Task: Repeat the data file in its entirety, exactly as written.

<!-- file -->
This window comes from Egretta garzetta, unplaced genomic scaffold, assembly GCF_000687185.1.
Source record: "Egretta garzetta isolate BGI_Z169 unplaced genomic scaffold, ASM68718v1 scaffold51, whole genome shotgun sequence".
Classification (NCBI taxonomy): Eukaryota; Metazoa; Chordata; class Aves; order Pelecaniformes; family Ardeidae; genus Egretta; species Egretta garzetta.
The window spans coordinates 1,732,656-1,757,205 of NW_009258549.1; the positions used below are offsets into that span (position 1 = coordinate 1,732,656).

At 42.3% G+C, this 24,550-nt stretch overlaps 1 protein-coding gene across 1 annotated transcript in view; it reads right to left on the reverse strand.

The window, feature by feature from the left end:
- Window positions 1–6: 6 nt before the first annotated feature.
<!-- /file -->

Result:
This window comes from Egretta garzetta, unplaced genomic scaffold, assembly GCF_000687185.1.
Source record: "Egretta garzetta isolate BGI_Z169 unplaced genomic scaffold, ASM68718v1 scaffold51, whole genome shotgun sequence".
Classification (NCBI taxonomy): Eukaryota; Metazoa; Chordata; class Aves; order Pelecaniformes; family Ardeidae; genus Egretta; species Egretta garzetta.
The window spans coordinates 1,732,656-1,757,205 of NW_009258549.1; the positions used below are offsets into that span (position 1 = coordinate 1,732,656).

At 42.3% G+C, this 24,550-nt stretch overlaps 1 protein-coding gene across 1 annotated transcript in view; it reads right to left on the reverse strand.

The window, feature by feature from the left end:
- Window positions 1–6: 6 nt before the first annotated feature.